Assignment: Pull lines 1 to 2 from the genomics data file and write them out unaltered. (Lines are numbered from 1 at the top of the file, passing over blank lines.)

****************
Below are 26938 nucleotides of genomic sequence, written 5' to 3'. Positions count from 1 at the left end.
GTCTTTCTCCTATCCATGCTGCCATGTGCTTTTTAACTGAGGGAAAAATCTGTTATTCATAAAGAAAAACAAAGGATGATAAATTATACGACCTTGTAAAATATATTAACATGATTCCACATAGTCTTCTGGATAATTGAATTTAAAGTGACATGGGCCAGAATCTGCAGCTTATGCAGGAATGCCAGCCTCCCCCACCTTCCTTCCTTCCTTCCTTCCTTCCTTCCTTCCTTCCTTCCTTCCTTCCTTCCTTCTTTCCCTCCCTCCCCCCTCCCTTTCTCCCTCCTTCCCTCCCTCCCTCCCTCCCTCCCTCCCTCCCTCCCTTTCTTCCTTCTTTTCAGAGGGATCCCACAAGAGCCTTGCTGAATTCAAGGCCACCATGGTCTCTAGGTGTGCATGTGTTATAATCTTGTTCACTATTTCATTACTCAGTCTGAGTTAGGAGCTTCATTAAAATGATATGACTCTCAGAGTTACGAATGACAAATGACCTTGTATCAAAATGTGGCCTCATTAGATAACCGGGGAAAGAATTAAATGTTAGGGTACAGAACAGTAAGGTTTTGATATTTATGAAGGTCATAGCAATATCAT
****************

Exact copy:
Below are 26938 nucleotides of genomic sequence, written 5' to 3'. Positions count from 1 at the left end.
GTCTTTCTCCTATCCATGCTGCCATGTGCTTTTTAACTGAGGGAAAAATCTGTTATTCATAAAGAAAAACAAAGGATGATAAATTATACGACCTTGTAAAATATATTAACATGATTCCACATAGTCTTCTGGATAATTGAATTTAAAGTGACATGGGCCAGAATCTGCAGCTTATGCAGGAATGCCAGCCTCCCCCACCTTCCTTCCTTCCTTCCTTCCTTCCTTCCTTCCTTCCTTCCTTCCTTCCTTCCTTCTTTCCCTCCCTCCCCCCTCCCTTTCTCCCTCCTTCCCTCCCTCCCTCCCTCCCTCCCTCCCTCCCTCCCTTTCTTCCTTCTTTTCAGAGGGATCCCACAAGAGCCTTGCTGAATTCAAGGCCACCATGGTCTCTAGGTGTGCATGTGTTATAATCTTGTTCACTATTTCATTACTCAGTCTGAGTTAGGAGCTTCATTAAAATGATATGACTCTCAGAGTTACGAATGACAAATGACCTTGTATCAAAATGTGGCCTCATTAGATAACCGGGGAAAGAATTAAATGTTAGGGTACAGAACAGTAAGGTTTTGATATTTATGAAGGTCATAGCAATATCAT